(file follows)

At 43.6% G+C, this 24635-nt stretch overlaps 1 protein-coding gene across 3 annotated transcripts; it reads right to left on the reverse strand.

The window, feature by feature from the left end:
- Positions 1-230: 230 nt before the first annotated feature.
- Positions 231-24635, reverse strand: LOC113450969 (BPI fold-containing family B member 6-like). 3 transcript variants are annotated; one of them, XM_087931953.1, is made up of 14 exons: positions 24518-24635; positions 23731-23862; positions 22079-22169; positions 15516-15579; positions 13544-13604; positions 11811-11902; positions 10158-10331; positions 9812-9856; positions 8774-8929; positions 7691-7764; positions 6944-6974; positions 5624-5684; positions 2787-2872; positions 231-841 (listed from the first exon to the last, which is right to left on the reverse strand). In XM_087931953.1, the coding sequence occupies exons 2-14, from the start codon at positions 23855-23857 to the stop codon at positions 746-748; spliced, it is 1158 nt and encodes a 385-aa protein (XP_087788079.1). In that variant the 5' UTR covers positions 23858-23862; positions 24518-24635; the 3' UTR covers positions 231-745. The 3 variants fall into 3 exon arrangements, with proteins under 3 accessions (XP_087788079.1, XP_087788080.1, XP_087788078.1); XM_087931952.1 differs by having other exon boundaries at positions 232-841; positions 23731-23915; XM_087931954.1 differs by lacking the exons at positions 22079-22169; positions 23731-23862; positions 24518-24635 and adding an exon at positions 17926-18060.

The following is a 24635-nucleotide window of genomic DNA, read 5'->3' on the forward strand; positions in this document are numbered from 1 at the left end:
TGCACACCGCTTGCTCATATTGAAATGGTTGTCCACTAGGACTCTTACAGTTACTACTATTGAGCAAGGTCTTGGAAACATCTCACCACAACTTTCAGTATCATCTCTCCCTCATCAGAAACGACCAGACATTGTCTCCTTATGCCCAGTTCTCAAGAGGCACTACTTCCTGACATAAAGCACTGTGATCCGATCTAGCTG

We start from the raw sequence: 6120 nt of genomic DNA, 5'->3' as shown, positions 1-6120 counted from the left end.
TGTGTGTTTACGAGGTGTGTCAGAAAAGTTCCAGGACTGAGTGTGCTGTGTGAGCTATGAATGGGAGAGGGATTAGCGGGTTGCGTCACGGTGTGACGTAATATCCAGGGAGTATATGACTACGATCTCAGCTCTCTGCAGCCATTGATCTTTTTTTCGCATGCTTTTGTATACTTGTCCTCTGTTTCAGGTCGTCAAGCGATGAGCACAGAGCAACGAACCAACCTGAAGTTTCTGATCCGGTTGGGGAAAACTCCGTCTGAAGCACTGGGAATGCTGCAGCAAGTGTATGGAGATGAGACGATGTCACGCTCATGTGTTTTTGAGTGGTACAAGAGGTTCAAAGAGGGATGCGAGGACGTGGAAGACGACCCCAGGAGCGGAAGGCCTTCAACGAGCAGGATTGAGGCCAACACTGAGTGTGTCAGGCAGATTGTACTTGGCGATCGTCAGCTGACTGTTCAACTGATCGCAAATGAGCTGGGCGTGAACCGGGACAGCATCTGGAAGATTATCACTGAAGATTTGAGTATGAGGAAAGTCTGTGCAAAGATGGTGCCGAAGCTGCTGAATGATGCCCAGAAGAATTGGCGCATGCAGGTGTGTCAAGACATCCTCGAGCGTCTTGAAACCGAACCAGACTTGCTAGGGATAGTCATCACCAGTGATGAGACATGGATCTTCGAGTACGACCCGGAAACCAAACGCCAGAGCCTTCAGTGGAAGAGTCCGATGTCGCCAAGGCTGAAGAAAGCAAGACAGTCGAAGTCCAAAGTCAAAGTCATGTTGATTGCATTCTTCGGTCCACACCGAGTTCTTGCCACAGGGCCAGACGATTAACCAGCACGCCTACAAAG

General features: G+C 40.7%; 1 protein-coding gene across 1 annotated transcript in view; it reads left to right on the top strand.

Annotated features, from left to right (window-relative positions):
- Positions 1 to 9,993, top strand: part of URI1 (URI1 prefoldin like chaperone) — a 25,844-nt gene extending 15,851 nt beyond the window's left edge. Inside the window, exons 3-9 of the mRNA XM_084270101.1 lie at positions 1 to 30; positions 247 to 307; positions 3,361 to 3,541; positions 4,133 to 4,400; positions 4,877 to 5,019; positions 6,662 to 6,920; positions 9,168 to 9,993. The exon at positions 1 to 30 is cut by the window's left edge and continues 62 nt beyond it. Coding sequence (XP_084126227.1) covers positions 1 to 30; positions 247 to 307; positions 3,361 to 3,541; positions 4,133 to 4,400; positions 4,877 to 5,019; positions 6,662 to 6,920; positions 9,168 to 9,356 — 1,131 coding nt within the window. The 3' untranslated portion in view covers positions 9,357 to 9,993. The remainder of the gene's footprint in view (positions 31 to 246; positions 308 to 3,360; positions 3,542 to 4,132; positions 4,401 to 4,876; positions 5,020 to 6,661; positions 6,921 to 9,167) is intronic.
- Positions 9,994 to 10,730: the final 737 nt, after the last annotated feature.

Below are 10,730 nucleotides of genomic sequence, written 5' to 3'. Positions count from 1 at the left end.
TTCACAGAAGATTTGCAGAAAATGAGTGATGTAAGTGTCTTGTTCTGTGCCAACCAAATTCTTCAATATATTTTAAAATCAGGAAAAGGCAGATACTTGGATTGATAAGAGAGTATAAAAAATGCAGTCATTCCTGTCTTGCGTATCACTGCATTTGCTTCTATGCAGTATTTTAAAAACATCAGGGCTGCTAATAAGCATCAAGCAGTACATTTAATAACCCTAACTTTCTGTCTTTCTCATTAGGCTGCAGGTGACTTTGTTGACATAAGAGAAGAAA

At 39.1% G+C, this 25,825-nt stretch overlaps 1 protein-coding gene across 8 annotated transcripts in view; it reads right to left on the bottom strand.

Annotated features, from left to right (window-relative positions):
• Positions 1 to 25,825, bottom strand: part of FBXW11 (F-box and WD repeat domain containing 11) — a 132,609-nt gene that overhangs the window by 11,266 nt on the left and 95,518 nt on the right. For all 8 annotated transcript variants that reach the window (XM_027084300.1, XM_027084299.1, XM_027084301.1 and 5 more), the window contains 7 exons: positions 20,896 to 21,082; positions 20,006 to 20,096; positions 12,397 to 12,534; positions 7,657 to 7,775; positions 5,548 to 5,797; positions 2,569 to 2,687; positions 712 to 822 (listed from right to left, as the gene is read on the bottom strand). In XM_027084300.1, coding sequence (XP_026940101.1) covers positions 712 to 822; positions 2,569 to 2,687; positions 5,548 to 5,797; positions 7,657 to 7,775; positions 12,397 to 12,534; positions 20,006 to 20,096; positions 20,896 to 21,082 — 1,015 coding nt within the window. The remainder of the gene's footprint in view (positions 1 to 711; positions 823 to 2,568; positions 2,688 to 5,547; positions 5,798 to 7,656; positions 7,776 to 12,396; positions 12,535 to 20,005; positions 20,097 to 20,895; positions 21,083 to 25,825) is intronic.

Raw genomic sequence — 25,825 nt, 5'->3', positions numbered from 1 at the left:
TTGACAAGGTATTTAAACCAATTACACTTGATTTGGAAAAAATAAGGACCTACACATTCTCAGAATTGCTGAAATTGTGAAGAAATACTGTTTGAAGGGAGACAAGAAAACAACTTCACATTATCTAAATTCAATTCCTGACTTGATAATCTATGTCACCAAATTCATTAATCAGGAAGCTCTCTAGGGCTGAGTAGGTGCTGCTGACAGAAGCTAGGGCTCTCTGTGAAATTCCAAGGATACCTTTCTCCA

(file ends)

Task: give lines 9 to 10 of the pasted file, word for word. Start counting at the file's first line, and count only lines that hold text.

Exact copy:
General features: G+C 40.7%; 1 protein-coding gene across 1 annotated transcript in view; it reads left to right on the top strand.

Annotated features, from left to right (window-relative positions):